The only chance to have a rest is to take a turn minding the net. With the sponge puck, the prospect of playing goalie without full goaltending equipment is not quite as scary. As Perrie says, though there are no official rules, they “shoot at the goalie the way you’d like to be shot at.”
There is also no rule as to the equipment that must be worn, other than a helmet. Admittedly, most players wear full equipment. But often one or two can be observed skating around in sweat pants, hockey tape holding their shin pads in place. In the early days, says Butler, some of the farmers would play wearing their work gloves.
As the greeter, Boese will park himself by the arena entrance just before noon. He’s there to make sure anyone stopping by is invited to stick around and give it a try. That’s basically what happened with Perrie when he moved back to Niagara from Edmonton.
Perrie was initially put off by the sponge puck, but he got used to it. He believes the puck is the reason some people show up once and don’t come back. He relates the story of one visitor who brought his own hard puck and proceeded to skate around the rink stick-handling that one while the rest of the guys played their game in the middle. That was the last they saw of him.
Boese only plays four days a week. That day of rest is to save up his energy for his weekly “hot tub league” game he plays elsewhere. Unlike that league, there’s no chance to share a beer with the guys after a sponge puck game — everyone heads back to work.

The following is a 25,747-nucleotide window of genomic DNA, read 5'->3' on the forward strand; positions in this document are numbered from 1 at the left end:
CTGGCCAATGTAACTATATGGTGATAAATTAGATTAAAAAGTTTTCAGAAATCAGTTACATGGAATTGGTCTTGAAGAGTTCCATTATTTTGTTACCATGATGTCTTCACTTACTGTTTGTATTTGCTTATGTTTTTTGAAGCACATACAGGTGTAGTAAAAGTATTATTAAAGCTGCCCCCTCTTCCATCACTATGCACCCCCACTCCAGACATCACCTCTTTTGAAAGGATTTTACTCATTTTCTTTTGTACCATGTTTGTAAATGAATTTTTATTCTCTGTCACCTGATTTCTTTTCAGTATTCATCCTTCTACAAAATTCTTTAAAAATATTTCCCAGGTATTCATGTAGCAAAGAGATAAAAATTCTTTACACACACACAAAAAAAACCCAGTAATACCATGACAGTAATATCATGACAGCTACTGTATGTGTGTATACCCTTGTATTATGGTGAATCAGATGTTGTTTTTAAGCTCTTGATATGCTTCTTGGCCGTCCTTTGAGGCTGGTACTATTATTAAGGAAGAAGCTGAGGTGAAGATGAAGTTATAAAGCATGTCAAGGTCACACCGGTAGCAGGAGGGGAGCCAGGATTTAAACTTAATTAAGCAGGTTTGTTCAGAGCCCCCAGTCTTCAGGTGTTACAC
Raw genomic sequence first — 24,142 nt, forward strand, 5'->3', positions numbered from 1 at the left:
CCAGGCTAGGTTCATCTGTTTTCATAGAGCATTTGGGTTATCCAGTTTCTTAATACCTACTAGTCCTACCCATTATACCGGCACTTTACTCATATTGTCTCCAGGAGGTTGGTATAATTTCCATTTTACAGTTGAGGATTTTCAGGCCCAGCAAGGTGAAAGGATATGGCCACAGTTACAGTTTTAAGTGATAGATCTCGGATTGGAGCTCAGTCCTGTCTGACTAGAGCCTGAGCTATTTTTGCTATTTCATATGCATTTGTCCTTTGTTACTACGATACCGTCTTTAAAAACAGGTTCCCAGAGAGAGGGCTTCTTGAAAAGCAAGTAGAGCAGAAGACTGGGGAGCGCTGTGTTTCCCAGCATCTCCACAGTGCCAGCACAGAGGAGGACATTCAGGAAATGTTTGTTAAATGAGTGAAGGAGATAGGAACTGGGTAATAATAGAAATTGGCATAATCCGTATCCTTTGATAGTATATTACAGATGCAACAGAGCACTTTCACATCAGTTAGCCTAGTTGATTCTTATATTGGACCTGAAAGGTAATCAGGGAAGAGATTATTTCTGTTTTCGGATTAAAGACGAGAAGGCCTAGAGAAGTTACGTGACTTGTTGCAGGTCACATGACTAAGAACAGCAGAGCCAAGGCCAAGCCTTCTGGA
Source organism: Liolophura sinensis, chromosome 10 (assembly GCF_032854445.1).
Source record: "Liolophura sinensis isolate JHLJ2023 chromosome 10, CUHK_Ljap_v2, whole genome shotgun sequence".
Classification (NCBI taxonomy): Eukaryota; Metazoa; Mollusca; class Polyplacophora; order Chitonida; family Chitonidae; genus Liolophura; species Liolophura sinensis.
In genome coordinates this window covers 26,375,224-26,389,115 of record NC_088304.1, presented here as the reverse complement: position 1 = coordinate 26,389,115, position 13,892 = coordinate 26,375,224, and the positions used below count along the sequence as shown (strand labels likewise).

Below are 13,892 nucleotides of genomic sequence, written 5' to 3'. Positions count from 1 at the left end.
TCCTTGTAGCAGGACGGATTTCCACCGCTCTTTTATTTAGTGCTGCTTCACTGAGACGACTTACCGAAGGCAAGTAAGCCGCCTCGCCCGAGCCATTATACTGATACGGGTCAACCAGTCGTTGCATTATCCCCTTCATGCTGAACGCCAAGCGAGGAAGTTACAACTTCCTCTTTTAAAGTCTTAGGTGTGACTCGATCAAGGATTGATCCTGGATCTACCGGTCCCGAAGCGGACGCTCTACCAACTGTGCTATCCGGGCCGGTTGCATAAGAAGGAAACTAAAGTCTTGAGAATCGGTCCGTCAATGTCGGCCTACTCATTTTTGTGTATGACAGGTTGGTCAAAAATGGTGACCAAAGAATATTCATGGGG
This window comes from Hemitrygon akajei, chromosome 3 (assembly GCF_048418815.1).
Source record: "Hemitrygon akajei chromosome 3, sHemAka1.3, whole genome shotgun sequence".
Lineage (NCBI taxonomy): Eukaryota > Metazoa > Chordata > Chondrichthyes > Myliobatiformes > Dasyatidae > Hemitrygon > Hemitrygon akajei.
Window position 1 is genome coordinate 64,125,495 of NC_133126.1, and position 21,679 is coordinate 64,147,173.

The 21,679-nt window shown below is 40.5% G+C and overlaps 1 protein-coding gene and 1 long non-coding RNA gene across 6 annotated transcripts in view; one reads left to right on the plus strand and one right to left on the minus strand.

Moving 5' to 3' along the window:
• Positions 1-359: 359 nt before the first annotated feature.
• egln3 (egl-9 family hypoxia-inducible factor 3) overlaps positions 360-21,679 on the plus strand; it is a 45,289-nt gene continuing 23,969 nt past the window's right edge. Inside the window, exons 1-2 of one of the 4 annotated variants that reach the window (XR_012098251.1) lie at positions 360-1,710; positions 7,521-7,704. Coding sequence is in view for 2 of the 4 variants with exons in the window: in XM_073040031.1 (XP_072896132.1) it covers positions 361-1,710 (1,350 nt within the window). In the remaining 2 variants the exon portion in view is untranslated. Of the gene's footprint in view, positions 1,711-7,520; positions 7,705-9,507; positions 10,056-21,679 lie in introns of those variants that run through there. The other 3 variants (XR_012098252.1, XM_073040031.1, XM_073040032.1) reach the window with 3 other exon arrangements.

Like Butler, Perrie also plays Monday to Friday, adding an additional two night games to his weekly activity. But it’s the sponge puck games he looks forward to the most.
It’s clear in talking to the three of them they all love the game and the camaraderie the daily sessions bring. “There’s no pressure to perform well,” says Perrie, which can be a problem in more organized leagues.
They truly appreciate the fact the Town continues to reserve the noon time slot for the sponge puck games. When former Niagara-on-the-Lake parks and recreation director Clive Buist retired five years ago, they were worried his replacement might not see the value in the daily sessions.
To their relief, current parks and recreation manager Kevin Turcotte continued to make the ice available, and the game goes on.
Butler adds that “relationships do build between the players over time.” In fact, Boese’s sons have both done work on Butler’s house and Perrie is getting set to list Butler’s mother’s house in the next few days.
Last week may be Butler’s swan song, at least as a regular. He’s been accepted into law school in New York State and will be moving there later this year.
With the ice gone now, they will continue to “chirp” each other on their Facebook chat group reserved for the sponge puck participants.
Rumour has it that film and TV director Michael Pohorly, who now lives in Vancouver, checks in on the chat once in awhile. He’s worked on Prison Break and Hannibal, as well as feature films The Uninvited and White Chicks. The NOTL native hasn’t played in Virgil in many years, but the guys say he still follows the group chat and chimes in every now and then.
After last Friday’s game, they gathered at the NOTL Golf Club for an end-of-season celebration. You can be sure that a lot of talk that day focused on next September, when a fresh sheet of ice will be laid down. Boese and Perrie, and anyone else who can make it, will be at the arena at noon that first day, ready for the first of six months of daily sponge puck workouts.